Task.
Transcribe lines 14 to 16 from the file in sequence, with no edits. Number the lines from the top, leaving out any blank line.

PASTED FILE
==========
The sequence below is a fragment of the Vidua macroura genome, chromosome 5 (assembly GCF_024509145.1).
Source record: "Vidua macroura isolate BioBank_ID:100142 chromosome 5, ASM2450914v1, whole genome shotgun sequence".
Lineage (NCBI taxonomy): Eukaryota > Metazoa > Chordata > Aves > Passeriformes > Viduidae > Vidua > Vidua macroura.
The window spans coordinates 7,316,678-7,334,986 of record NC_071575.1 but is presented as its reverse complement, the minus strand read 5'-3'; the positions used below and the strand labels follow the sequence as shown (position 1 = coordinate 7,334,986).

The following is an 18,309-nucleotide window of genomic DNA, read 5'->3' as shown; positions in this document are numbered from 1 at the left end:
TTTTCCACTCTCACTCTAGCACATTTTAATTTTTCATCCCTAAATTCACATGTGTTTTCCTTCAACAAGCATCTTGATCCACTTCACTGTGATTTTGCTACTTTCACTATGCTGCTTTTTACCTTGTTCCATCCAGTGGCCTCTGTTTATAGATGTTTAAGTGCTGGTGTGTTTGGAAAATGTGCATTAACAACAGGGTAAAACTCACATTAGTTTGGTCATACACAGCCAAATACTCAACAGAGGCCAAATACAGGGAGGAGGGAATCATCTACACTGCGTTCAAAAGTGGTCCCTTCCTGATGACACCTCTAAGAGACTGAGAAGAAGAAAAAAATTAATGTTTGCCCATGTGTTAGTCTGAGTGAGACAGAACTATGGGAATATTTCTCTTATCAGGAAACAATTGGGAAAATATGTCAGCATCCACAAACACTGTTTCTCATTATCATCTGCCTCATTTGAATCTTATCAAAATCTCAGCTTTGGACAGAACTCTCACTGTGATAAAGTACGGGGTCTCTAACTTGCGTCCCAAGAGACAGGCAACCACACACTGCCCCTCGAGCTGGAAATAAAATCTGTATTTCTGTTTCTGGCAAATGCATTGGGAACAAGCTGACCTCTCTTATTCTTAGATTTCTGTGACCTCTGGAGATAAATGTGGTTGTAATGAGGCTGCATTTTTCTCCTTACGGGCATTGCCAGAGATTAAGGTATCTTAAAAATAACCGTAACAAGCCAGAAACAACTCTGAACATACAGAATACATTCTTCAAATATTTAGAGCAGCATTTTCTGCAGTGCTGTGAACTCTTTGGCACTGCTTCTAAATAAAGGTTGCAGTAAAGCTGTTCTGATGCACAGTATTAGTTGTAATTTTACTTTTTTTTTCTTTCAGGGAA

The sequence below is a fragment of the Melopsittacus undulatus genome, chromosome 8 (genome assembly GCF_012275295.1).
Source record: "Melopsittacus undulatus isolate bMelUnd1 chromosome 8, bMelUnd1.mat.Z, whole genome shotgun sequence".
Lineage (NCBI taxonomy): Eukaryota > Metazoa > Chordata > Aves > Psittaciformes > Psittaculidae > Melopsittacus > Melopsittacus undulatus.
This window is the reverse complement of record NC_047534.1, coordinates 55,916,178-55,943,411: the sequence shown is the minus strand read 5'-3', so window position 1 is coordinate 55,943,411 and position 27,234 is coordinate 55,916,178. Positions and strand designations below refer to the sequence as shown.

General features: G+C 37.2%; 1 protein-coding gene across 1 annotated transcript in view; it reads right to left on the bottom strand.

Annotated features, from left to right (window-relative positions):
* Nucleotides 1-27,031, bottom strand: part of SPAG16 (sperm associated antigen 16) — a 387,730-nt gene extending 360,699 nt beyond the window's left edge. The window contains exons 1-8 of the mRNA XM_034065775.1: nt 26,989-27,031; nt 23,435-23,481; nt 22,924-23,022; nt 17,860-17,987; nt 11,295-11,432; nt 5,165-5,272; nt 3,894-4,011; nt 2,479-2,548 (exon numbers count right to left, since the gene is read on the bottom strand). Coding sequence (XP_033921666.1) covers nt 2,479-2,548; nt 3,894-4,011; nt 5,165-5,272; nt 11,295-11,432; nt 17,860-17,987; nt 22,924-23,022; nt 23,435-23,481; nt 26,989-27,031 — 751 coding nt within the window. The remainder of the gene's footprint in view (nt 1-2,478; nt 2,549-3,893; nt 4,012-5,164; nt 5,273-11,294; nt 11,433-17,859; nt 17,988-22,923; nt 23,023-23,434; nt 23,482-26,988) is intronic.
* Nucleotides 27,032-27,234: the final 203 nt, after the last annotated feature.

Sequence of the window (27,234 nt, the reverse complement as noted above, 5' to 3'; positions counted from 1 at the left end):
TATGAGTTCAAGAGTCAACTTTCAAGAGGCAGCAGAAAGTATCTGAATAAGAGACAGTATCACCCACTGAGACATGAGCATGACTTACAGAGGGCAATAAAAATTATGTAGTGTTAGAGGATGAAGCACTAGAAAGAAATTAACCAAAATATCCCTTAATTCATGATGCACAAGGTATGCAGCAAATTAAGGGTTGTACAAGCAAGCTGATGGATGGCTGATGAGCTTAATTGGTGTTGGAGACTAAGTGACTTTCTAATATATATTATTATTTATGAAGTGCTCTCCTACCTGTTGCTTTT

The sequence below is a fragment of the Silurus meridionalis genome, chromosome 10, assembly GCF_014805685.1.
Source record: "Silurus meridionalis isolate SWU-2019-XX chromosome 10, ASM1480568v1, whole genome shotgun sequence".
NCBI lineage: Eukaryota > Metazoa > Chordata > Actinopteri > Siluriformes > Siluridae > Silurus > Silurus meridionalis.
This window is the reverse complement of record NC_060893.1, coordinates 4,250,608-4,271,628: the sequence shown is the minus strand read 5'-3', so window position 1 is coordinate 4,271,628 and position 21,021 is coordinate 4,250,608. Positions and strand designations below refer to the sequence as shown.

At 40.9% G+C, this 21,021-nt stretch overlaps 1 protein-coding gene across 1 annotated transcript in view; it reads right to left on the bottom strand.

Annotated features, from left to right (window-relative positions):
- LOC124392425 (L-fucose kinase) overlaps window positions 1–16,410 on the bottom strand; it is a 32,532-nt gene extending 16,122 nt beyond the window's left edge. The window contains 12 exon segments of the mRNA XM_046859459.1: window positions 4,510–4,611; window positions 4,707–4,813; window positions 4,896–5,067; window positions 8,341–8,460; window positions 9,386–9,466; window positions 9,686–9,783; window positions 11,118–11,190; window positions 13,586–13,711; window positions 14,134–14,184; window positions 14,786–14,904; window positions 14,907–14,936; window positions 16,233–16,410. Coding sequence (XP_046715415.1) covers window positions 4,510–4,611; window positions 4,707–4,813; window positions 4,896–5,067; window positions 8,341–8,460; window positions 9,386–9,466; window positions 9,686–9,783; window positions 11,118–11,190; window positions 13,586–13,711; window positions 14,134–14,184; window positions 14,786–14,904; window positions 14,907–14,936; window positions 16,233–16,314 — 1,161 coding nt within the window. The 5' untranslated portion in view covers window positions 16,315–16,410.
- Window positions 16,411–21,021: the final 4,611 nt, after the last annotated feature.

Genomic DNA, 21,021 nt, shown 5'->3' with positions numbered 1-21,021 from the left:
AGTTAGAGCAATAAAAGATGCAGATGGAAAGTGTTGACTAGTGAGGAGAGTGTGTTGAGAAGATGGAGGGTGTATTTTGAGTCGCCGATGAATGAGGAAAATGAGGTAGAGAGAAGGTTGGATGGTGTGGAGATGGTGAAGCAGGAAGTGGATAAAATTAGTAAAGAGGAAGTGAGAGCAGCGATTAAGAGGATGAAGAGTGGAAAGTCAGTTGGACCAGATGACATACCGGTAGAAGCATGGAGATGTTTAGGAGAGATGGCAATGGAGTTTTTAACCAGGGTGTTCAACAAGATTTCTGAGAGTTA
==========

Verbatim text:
* Nucleotides 27,032-27,234: the final 203 nt, after the last annotated feature.

Sequence of the window (27,234 nt, the reverse complement as noted above, 5' to 3'; positions counted from 1 at the left end):
TATGAGTTCAAGAGTCAACTTTCAAGAGGCAGCAGAAAGTATCTGAATAAGAGACAGTATCACCCACTGAGACATGAGCATGACTTACAGAGGGCAATAAAAATTATGTAGTGTTAGAGGATGAAGCACTAGAAAGAAATTAACCAAAATATCCCTTAATTCATGATGCACAAGGTATGCAGCAAATTAAGGGTTGTACAAGCAAGCTGATGGATGGCTGATGAGCTTAATTGGTGTTGGAGACTAAGTGACTTTCTAATATATATTATTATTTATGAAGTGCTCTCCTACCTGTTGCTTTT